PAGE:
Your AKD insurance counselor works for you, not the insurance companies. He or she is your advocate, who is respected by the insurance companies for knowledge, experience and integrity.


Cobra subsidy and model notice

The Department of Labor (“DOL”) and the Internal Revenue Service (“IRS”) hosted a conference call and webcast recently on the COBRA Subsidy and the recently released Model Notices. Although many questions still remain, there was some clarification on several key points, including:

  • The ability of employers to use a single notice for each of the affected groups, as opposed to multiple notices for certain affected individuals. It now appears clear that just the Notice in Connection with Extended Election Periods can be sent to those entitled to the so-called “second chance” election, as opposed to sending it as a supplement to the General Notice. Note, though, that the informal guidance did not fully address how to provide information to certain former employees who might believe that they are eligible for the “second chance” election but are not identified as involuntarily terminations by the employer. See the discussion below for a practical solution.
  • Additional information on what might constitute an “involuntary termination”, including:
    • termination at the direction of the employer;
    • voluntary retirements where the employer is soliciting resignations prior to a reduction in force;
    • reductions in hours to zero (e.g. layoff or furlough);
    • certain constructive discharge scenarios, such as closing a plant in one State and offering employment at a location in another State; and
    • termination in response to a change in working conditions, such as a resignation in response to a reduction in hours.
  • Clarification of what will not constitute an “involuntary termination”, including:
    • divorce;
    • loss of coverage by a dependent;
    • death of the employee;
    • a reduction in hours that does not reach zero; and
    • military call up.
  • The unavailability of the subsidy to the portion of the COBRA premium applicable to a domestic partner.
  • The unavailability of the subsidy for certain premiums paid by an employer under severance agreements. The subsidy will not apply to employer paid premiums where the coverage provided under the severance agreement is not treated as COBRA coverage by the employer; and will only apply to the employee portion of the premium where the coverage is structured as COBRA coverage. See the discussion below for more details.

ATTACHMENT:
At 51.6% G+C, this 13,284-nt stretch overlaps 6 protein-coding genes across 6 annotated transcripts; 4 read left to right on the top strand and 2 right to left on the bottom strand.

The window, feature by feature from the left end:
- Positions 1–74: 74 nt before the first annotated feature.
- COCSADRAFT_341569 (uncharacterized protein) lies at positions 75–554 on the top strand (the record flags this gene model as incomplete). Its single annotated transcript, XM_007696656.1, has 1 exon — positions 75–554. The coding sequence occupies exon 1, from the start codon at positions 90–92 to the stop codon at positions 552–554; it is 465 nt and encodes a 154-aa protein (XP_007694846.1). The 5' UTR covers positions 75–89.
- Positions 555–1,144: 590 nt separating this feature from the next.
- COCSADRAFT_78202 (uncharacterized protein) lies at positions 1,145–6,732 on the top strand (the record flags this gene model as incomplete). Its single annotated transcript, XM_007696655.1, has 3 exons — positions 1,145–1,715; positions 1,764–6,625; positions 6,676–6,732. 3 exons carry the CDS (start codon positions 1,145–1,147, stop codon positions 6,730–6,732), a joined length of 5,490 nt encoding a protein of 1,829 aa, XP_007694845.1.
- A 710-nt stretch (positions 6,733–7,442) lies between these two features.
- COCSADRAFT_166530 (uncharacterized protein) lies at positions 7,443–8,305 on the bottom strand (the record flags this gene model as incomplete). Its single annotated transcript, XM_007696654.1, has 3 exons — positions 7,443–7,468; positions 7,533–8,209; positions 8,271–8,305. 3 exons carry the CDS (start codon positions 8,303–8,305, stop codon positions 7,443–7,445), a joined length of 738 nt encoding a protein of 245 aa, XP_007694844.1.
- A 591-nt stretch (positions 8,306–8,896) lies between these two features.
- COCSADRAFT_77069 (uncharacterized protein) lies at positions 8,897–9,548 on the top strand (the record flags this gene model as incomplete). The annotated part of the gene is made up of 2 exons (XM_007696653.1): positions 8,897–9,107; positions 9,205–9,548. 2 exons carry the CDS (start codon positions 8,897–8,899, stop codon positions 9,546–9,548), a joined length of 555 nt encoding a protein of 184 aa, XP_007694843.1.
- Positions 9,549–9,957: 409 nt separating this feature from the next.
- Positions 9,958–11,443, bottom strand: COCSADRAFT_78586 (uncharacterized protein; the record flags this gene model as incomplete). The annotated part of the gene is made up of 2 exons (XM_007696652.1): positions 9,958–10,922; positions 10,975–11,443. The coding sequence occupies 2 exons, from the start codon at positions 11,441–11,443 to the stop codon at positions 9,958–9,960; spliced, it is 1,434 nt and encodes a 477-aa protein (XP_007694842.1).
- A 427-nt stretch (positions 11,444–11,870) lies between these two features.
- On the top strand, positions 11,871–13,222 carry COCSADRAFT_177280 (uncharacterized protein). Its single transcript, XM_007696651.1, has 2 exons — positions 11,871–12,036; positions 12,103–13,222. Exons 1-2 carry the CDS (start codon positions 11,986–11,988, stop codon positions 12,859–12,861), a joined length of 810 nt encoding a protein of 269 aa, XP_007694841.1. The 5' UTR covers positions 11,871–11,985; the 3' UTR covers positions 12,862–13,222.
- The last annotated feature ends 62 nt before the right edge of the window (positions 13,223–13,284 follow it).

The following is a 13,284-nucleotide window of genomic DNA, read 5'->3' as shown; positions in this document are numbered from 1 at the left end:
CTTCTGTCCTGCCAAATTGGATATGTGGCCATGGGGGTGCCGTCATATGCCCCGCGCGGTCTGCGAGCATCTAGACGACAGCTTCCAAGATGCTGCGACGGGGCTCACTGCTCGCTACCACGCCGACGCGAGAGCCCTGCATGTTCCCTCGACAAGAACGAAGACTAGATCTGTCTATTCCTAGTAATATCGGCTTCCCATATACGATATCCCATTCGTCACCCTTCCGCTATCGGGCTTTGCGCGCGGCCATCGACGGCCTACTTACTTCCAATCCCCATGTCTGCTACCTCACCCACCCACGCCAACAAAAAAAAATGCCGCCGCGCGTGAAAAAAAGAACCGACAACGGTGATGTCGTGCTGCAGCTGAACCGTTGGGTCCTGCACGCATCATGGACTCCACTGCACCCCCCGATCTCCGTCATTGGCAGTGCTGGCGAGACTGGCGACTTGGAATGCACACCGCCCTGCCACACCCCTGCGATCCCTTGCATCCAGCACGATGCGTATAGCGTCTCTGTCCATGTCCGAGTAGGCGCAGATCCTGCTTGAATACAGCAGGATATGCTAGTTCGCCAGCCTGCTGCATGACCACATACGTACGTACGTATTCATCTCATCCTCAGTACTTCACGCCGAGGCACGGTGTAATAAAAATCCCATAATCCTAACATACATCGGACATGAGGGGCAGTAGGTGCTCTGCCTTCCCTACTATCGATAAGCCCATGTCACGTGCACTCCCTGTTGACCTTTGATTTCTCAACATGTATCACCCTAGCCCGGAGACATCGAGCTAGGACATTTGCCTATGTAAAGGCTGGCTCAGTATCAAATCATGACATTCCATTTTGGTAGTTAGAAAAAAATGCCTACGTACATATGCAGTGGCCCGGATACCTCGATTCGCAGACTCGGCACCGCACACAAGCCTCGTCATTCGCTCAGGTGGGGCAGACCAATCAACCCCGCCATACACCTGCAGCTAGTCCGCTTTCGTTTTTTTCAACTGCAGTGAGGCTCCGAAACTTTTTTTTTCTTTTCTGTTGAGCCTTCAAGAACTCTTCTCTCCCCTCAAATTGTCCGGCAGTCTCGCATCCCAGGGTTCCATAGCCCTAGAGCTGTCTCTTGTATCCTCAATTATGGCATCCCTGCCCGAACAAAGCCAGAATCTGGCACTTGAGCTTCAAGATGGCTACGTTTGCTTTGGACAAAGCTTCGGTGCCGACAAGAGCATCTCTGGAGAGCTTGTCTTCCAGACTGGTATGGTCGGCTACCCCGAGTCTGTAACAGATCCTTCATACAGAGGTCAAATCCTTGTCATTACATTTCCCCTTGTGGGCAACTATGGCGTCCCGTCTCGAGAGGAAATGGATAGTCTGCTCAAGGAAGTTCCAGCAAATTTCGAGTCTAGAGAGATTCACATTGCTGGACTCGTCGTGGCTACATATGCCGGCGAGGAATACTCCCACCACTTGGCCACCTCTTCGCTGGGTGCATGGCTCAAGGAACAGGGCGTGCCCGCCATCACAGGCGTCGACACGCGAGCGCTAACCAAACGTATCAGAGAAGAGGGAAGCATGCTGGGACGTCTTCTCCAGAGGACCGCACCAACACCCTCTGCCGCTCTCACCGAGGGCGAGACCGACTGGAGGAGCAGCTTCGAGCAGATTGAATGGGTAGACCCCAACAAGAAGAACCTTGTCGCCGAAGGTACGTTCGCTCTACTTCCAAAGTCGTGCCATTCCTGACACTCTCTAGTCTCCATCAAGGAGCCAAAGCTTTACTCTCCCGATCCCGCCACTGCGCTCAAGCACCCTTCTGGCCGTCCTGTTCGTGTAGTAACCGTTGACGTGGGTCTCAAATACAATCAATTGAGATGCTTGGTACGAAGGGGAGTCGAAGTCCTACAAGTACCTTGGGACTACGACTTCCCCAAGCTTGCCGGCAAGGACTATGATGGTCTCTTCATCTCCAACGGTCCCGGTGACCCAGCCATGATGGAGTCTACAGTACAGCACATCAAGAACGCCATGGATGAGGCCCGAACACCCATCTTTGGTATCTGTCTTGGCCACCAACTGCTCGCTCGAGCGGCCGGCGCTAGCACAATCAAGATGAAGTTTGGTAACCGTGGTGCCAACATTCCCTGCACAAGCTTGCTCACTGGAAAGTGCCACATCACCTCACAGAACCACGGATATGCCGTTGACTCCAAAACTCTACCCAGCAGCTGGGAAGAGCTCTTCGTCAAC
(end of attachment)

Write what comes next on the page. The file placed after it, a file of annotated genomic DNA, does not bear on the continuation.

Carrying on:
Single Notice

Based on the information presented in the conference call, an employer need only send one of the notices to any particular person who had a qualifying event on or after September 1, 2008 and before February 17, 2009. Although formal guidance has not been issued, the agencies appear to be encouraging the avoidance of duplicate notices. Nevertheless, some confusion still remains and we hope and expect that additional clarification will be issued quickly. Those employers that have already acted and have used multiple notices should not have to be concerned, as long as each affected individual received at least one notice that applied to him or her.

We do know that anyone who has a qualifying event on or after September 1, 2008 needs a notice of some sort, regardless of whether that person was involuntarily terminated and is, therefore, an Assistance Eligible Individual (“AEI”). We also know that those in that group who elected and remained on COBRA can get either the full or abbreviated General Notice, which will explain the availability of the subsidy.

Those who did not elect or keep COBRA are either AEIs, and therefore eligible for both the “second chance” election and the subsidy; or not AEIs, and therefore not entitled to either. AEIs can get the Notice in Connection with Extended Election Periods. This leaves those with qualifying events on or after September 1, 2008 through February 16, 2009 who didn’t elect COBRA or dropped it and who are not considered AEIs. We believe that these individuals are entitled to either the full version of the General Notice or the Notice in Connection with Extended Election Periods. Sending one of these notices to individuals in this group will, we believe, be fully compliant with the intent of the new rules.